# About the definition of the Møller operator

The Møller operator is defined as $$\Omega_+ = \lim_{t\rightarrow -\infty} U^\dagger (t) U_0(t).$$ Does the operator $$\lim_{t\rightarrow -\infty} U_0^\dagger (t) U(t)$$ also make sense? Is it important?

• Anyway, this operator has a big defect. Its domain does not cover the full Hilbert space. The action on the bound state does not converge. – senator Nov 17 '14 at 11:42
• These operators are usually defined with the projection on the absolutely continuous spectrum, to avoid problems with bound states (as you can see in my answer). – yuggib Nov 17 '14 at 12:11
• The second operator is just the adjoint of the first. – Arnold Neumaier May 13 '15 at 15:57

The overall idea is the following. You have a state evolving with the full interacting theory $\Psi(t) = U_t\Psi$. If the theory admits an asymptotic description for $t\to -\infty$, there must be a state $\Psi_0$ evolving with the free theory $\Psi_{0}(t) = U_0(t)\Psi_0$ such that the two evolutions coincide'' at large time in the past: $$\lim_{t\to -\infty}||U_0(t)\Psi_0- U(t) \Psi|| =0\:.$$ Using unitarity of $U$ you can write, form the above equation, $$\lim_{t\to -\infty}||U(t)^\dagger U_0(t) \Psi_0 - \Psi||=0\:.\tag{1}$$ In other words $$\Psi = \Omega_- \Psi_0$$ (I prefer to define that operator as the Moller operator $\Omega_-$ instead of $\Omega_+$) where $$\Omega_- := \mbox{s -}\lim_{t\to -\infty} U(t)^\dagger U_0(t) \tag{2}$$ that s denoting the strong operator topology involved in (1), assuming that there is an interacting scattering state for every free state of the Hilbert space. Usually the image of $\Omega_-$ is not the full Hilbert space $\cal H$, but just a closed subspace ${\cal H}_-$ because, in particular, there may exist bound states which do not admit a scattering description.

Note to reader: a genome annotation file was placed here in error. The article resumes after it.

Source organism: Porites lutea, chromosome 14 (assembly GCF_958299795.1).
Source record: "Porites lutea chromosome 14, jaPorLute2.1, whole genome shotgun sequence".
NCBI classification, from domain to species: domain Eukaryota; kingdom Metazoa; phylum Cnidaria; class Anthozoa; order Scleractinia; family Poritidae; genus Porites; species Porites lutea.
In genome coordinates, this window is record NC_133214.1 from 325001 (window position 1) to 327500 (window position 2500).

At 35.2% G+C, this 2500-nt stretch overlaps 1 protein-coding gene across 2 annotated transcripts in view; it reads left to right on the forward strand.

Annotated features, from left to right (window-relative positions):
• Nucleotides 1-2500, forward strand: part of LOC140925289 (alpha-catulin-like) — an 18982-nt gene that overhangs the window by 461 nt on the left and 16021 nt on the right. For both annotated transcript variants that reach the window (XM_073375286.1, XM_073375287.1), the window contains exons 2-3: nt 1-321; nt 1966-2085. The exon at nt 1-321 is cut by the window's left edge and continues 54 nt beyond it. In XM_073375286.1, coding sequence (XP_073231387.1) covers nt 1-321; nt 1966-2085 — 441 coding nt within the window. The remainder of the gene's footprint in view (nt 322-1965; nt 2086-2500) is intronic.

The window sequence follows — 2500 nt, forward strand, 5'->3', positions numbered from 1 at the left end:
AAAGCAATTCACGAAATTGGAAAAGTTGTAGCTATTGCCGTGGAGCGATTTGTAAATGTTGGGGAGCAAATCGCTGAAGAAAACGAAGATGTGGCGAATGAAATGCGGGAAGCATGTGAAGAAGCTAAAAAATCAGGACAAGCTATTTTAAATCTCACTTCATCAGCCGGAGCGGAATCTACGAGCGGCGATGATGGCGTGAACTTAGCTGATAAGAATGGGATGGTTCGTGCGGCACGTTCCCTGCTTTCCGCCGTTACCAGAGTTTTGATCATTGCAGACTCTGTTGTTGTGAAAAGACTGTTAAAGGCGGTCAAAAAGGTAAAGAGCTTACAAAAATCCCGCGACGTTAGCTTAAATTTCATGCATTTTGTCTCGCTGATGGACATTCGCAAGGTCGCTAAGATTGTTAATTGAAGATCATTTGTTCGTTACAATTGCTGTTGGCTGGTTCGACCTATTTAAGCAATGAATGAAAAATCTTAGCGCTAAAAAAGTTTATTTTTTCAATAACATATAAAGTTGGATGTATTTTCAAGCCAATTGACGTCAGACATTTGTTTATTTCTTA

However (1) is also equivalent to $$\lim_{t\to -\infty}||\Psi_0 - U_0(t)^\dagger U(t)\Psi||=0\:.\tag{3}$$ and this define the inverse of $\Omega_-$ associating interacting states $\Psi \in {\cal H}_-$ to free states $\Psi_0 \in \cal H$. So

$$(\Omega_-)^{-1} \Psi := \lim_{t\to -\infty} U_0(t)^\dagger U(t) \Psi\tag{4}\:.$$ with $\Psi \in {\cal H}_-$. (Here the inverse $(\Omega_-)^{-1}$ is the one of the isometric map $\Omega_- : {\cal H} \to {\cal H}_-$.) That is $$(\Omega_-)^{-1} := \mbox{s}-\lim_{t\to -\infty} U_0(t)^\dagger U(t) \tag{5}\:.$$ where $s$ again denotes the strong operator topology for a class of operators defined on the Hilbert space ${\cal H}_-$ and values in the Hilbert space ${\cal H}$. (${\cal H}_-$ is closed due to a well-known elementary result on partial isometries in a Hilbert space. Since it is closed in $\cal H$, ${\cal H}_-$ is a Hilbert space in its own right.)

REMARKS

(1) The fact that the limit (4) exists for $\Psi \in {\cal H}_-= Ran(\Omega_-)$ is evident from the fact that every sequence $\Psi_0 - U_0(t_n)^\dagger U(t_n) \Psi$ is Cauchy since the isometric sequence $U(t_n)^\dagger U_0(t_n) \Psi_0 - \Psi$ is Cauchy by hypotheses.